Wednesday, 14 December 2011

More bead flowers



I've got some new flowers to show. Two of them are based on the same pattern as the ones I showed in my previous post.

The flower above is made using 11 mm daggers and Miyuki drop beads. A smaller version of my blue-and-brown picasso flower in the other post. It looks slightly different not just because the shape of the centre beads (smooth drops instead of facetted fire-polished), but also because these small daggers are about as wide as they are thick so all the petals are about the same width.



I also made a new large dagger bead flower as I wanted to see what it would look like with 6 mm pressed-glass drops instead of the 7 mm fire-polished drops used in my first big dagger flower. When making it, I found that flat drop bead you can see to the right. I'm thinking that would make a pretty flower if substituting it for the daggers standing on end. I just have that one bead, though, so I couldn't test my new idea.  And I didn't find this bead shape in the bead shops I normally buy from so I'll have to scour the web finding a place that does have them.

The colours of the drops doesn't really match the daggers, but as I've said before: these flowers are made from whatever I find in my stash and as I'm working on the design, the colours doesn't really matter as the flowers aren't necessarily going to be incorporated in a piece of jewellery or finished beadwork.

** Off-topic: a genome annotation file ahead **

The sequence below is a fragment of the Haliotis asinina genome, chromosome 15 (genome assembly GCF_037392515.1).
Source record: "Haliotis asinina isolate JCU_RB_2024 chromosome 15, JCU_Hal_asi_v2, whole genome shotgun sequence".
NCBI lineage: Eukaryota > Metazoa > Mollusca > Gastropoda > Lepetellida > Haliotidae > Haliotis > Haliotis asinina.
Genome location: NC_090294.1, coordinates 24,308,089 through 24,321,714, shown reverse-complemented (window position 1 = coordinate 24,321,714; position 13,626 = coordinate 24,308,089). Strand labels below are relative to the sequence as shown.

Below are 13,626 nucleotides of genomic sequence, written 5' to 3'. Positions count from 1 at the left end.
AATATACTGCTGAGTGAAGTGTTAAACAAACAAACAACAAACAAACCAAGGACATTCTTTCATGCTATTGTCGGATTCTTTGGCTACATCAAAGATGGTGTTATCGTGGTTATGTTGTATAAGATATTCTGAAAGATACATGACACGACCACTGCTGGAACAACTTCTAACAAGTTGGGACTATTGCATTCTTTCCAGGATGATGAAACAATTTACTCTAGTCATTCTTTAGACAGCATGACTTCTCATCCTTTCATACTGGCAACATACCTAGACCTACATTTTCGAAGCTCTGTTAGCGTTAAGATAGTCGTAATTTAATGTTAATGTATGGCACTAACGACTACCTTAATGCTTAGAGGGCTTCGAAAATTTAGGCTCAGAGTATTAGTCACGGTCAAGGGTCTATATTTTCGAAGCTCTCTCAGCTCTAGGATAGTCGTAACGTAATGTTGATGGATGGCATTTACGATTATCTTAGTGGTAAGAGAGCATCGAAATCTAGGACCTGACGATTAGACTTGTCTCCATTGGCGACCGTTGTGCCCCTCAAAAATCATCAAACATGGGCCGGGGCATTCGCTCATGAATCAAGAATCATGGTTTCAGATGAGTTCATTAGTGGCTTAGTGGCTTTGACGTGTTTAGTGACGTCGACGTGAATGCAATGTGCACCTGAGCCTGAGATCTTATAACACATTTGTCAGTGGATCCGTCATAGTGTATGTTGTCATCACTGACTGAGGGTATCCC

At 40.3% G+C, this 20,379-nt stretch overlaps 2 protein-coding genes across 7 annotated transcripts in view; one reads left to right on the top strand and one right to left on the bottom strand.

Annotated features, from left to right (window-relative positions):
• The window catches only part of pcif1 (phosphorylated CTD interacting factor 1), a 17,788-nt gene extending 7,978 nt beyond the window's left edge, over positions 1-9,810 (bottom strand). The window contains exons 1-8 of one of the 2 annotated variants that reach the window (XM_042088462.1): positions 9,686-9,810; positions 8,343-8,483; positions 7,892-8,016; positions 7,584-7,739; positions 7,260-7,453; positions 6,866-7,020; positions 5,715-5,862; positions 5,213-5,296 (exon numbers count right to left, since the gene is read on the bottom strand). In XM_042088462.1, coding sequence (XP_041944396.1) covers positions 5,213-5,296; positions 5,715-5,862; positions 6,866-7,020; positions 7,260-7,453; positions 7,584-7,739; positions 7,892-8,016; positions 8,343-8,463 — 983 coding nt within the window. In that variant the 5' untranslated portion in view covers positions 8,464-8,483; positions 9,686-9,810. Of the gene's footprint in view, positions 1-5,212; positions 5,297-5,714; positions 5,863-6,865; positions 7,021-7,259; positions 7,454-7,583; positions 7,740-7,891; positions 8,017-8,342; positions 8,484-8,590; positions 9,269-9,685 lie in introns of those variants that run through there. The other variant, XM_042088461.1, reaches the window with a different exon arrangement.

My third flower is made with long magatama beads (Miyuki). At first I just made one row, thinking it was a cute little flower -- and it could also be used as an unusual bead cap. But just for fun, I added a second row of beads underneath the first. And was pleased with the result. This is such a cute little flower -- or hop (as in Humulus lupulus flower cone -- and the size is perfect for a ring or even earrings.

This flower isn't finsihed, it needs one or several beads in the centre to cover the thread and hole. I've got a few ideas for that. We'll see which one I settle with.



(I want a light table or light-thing-a-ma-jig so I can take backlit photos. Looks fab when working with transparent glass beads. In this case I took the photo with the flower placed on the milky white semi-transparent plastic lampshade of a lit lamp.)

Bead flowers

Because I know how difficult it can be to gauge sizes when seeing photos like these, I took a snapshot of my four favourite flowers where you can really see how small the magatama flower is compared to the big dagger flowers. (Darn, one of the magatama beads have been pushed out of shape -- have to secure that stitch a bit more, I think.)

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